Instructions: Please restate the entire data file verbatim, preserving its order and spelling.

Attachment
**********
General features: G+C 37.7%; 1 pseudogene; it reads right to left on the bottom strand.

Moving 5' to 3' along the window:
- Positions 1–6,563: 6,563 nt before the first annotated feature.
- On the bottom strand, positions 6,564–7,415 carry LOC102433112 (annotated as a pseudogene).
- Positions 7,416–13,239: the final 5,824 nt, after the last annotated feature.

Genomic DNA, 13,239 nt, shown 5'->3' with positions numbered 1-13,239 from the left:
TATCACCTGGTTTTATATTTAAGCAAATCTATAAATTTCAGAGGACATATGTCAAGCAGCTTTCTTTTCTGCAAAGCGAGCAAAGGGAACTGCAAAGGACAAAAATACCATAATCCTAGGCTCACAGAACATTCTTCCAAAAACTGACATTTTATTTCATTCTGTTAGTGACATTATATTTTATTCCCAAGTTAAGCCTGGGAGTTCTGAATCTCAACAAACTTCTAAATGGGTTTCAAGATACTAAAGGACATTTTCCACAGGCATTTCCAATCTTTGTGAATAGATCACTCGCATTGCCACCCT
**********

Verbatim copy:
General features: G+C 37.7%; 1 pseudogene; it reads right to left on the bottom strand.

Moving 5' to 3' along the window:
- Positions 1–6,563: 6,563 nt before the first annotated feature.
- On the bottom strand, positions 6,564–7,415 carry LOC102433112 (annotated as a pseudogene).
- Positions 7,416–13,239: the final 5,824 nt, after the last annotated feature.

Genomic DNA, 13,239 nt, shown 5'->3' with positions numbered 1-13,239 from the left:
TATCACCTGGTTTTATATTTAAGCAAATCTATAAATTTCAGAGGACATATGTCAAGCAGCTTTCTTTTCTGCAAAGCGAGCAAAGGGAACTGCAAAGGACAAAAATACCATAATCCTAGGCTCACAGAACATTCTTCCAAAAACTGACATTTTATTTCATTCTGTTAGTGACATTATATTTTATTCCCAAGTTAAGCCTGGGAGTTCTGAATCTCAACAAACTTCTAAATGGGTTTCAAGATACTAAAGGACATTTTCCACAGGCATTTCCAATCTTTGTGAATAGATCACTCGCATTGCCACCCT